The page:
China clampdown on Christian orphanages Authorities in communist China have continued a clampdown on Christian orphanages under the guise of enforcing new regulations on religious affairs, leaving thousands of poor […]
China clampdown on Christian orphanages
Authorities in communist China have continued a clampdown on Christian orphanages under the guise of enforcing new regulations on religious affairs, leaving thousands of poor and disadvantaged orphans and disabled children in danger without vital support.
China enforced the new regulations in February 2018 and since then has shut down a number of Catholic and Protestant-run orphanages in various provinces, according to Bitter Winter, a magazine on religious liberty and human rights.
Authorities have accused Christian groups of proselytizing and converting children by using charities under a repressive clause in the new regulations which says “public interest charitable activities must not be used to proselytize by any organization or individual.” It also prohibits evangelization of minors under 18.
Last week authorities in Zhaoxian in Hebei province shut down Liming Zhi Jia (House of the Dawn) orphanage run by Catholic nuns from the Sisters of the Child Jesus congregation. The orphanage was founded by former Bishop Raimondo Wang Chonglin of Zhaoxian in 1988.
The orphanage had dozens of disabled children and some adult orphans, who were forced to move to other facilities. The authorities denied permission to staff and volunteers to be in contact with the inmates.
Some speculated that the action was related to the clampdown on church facilities and structures operated by the unregistered Catholic Church in China.
Egyptian churches licensed
Egyptian authorities passed the halfway mark in the task of licensing churches on April 12 when 82 new registrations were approved.
The granting of the 19th batch of licences brings the number of churches and affiliated service buildings granted official recognition to 1882 out of the original 3730 that applied more than four years ago.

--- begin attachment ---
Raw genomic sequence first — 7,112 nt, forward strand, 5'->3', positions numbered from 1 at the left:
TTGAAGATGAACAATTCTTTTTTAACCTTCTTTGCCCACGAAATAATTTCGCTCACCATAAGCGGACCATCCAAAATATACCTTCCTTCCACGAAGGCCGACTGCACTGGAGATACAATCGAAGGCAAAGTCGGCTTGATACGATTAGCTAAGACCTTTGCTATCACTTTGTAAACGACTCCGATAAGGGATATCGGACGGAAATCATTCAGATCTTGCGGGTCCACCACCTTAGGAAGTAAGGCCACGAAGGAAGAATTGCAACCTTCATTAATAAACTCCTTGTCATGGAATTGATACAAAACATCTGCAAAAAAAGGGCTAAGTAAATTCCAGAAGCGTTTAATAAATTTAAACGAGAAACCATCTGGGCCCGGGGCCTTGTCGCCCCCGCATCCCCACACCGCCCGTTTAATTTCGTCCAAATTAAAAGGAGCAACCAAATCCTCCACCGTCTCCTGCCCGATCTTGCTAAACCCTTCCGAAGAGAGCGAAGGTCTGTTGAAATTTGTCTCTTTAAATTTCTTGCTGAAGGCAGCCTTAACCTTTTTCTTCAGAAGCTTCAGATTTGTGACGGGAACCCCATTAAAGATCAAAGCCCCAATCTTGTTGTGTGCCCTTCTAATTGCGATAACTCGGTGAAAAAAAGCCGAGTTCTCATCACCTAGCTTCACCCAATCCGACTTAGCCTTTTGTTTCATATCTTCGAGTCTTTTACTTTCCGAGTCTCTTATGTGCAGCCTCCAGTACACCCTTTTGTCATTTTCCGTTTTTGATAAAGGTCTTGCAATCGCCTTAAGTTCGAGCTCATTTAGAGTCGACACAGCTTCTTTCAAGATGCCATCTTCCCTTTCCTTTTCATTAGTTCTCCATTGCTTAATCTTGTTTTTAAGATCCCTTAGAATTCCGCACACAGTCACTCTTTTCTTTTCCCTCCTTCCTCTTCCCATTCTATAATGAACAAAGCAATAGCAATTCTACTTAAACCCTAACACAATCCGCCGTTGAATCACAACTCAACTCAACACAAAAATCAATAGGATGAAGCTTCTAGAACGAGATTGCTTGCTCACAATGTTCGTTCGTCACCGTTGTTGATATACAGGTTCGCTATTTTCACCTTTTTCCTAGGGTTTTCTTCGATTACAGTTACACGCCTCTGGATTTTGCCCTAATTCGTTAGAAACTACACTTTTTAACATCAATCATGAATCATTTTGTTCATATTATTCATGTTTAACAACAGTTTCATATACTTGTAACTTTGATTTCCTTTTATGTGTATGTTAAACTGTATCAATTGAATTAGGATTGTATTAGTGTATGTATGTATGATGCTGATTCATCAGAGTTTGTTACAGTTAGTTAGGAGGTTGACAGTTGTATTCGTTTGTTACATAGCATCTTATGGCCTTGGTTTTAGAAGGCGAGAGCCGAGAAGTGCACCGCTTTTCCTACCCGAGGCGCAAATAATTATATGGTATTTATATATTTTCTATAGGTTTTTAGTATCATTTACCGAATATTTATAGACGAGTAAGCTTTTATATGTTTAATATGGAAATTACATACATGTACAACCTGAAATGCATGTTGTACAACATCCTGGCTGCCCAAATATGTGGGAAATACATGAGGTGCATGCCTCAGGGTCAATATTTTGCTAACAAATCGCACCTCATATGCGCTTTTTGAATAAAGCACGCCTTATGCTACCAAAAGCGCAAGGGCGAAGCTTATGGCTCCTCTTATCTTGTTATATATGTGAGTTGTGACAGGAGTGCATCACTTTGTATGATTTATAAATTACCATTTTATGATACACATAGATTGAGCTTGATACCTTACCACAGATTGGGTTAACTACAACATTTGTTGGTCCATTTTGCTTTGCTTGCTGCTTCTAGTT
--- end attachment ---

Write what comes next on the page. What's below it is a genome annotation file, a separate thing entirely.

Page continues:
It leaves a total of 1848 churches still waiting to be granted licences under the Law for Building and Restoring Churches, introduced in September 2016.
Prime Minister Mustafa Madbouli, who heads the Cabinet-level committee set up in 2017 to oversee the licensing task, urged the authorities involved to swiftly clear the backlog of unregistered buildings. Progress was slowed last year when the Covid-19 crisis forced the committee to take a five-month break.
A number of churches were already licensed before the new law was brought in. It is illegal to worship in an unlicensed church building, but until the committee began work in early 2017 it was extremely difficult to obtain a licence.
China persecution intensifies in Guizhou
On the morning of March 16 some 20 Christians gathered in a rented room in Yuli Plaza, Guiyang City, the capital of Guizhou Province, to begin a three-day retreat. Most were members of Guiyang’s Ren’ai [Love] Reformed Church. A contingent of police, security officials, administrators and others burst into the room to break up what they claimed was ‘an illegal rally’. The Christians cooperated as the police interrogated the believers, recorded their IDs and examined their phones. Eventually most of the Christians were given permission to leave, while 10 believers were detained and transported to a police station.
Three received a three-day administrative detention and were released on March 20. Elder Zhang, on the other hand, was sentenced to a 14-day administrative detention. [Note that an ‘administrative detention’ does not require a trial.] Security officials also raided the homes of several church members, confiscating computers and other items.
A small house church of less than 100 members, Guiyang Ren’ai Reformed Church has steadfastly refused to join the Chinese Communist Party (CCP)-approved Three Self Patriotic Movement. In August 2018 Elder Zhang was among the first of several hundred pastors to sign a petition seeking religious liberty in protest against the CCP’s new Religious Affairs Regulations (enacted 1 February 2018) which unleashed a whole new era of increased repression and persecution. I
n September 2018, just weeks after the petition was published, the CCP officially banned Ren’ai Reformed Church. Since then, the CCP has confiscated the church’s equipment and the believers have struggled to find a place where they can meet without being raided by police. Arrested in December 2018, Pastor Wang Yi, who started the petition, was sentenced on 30 December 2019 to nine years in prison for ‘inciting subversion of state power and illegal business operations’.
Religious Liberty Bulletin